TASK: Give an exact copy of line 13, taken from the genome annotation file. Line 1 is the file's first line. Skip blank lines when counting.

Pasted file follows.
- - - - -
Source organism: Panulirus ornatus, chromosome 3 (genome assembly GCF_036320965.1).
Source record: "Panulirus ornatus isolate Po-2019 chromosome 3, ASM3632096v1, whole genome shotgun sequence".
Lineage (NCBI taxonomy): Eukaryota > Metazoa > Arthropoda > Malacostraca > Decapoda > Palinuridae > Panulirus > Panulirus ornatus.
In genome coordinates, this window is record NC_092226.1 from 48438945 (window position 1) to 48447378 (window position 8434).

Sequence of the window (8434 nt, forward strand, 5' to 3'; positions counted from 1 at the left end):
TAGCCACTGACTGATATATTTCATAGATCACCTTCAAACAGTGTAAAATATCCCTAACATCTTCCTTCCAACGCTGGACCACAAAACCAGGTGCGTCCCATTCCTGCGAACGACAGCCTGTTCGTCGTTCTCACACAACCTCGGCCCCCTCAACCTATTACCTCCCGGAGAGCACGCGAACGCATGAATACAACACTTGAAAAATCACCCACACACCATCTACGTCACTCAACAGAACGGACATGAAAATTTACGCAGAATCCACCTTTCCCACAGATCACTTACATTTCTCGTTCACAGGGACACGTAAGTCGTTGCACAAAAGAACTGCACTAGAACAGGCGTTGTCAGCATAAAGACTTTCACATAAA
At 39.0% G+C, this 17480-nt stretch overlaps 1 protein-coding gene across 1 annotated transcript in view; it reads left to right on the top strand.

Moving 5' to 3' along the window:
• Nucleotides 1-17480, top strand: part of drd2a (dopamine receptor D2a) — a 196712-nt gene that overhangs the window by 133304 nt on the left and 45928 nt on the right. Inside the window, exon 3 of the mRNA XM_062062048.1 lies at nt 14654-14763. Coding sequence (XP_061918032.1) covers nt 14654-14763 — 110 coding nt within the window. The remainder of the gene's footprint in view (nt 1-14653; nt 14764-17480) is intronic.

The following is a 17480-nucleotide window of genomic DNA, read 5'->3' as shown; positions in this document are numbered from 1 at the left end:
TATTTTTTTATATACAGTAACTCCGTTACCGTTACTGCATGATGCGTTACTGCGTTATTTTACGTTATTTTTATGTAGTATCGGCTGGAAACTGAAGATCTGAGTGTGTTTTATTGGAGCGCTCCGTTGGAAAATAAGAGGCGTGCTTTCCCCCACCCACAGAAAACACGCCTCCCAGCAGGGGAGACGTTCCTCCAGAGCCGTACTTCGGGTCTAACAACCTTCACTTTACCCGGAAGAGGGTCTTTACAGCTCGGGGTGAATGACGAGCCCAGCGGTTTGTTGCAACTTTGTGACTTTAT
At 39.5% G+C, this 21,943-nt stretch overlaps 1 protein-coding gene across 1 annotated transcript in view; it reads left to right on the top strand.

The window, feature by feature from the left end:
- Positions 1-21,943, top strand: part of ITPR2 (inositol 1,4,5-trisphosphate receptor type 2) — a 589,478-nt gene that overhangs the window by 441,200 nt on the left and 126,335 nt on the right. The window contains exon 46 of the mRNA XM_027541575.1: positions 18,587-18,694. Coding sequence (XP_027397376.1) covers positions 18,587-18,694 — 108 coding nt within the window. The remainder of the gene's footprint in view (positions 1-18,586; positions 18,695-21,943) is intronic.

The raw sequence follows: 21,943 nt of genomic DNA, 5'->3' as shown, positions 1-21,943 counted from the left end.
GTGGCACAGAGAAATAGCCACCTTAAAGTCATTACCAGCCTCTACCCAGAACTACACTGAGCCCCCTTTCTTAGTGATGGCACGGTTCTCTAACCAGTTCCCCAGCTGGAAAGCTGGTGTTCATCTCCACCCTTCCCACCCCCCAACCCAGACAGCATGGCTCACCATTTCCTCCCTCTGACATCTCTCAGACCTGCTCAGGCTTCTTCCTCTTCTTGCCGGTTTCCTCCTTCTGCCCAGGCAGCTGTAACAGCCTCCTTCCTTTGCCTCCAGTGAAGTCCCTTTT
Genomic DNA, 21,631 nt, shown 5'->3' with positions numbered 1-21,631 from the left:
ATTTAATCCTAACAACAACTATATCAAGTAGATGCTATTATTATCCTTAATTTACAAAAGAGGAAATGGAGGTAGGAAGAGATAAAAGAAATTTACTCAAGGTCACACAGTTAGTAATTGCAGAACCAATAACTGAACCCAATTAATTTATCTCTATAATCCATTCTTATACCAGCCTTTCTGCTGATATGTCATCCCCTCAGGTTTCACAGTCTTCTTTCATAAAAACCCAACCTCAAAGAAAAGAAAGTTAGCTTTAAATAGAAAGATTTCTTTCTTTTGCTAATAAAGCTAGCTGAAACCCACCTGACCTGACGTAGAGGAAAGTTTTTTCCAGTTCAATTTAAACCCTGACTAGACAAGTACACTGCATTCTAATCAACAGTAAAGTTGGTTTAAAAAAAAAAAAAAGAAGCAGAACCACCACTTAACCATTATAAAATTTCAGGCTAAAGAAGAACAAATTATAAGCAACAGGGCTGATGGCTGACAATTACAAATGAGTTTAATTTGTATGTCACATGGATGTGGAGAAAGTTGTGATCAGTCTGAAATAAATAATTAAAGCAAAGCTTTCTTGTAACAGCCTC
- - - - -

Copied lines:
The window, feature by feature from the left end: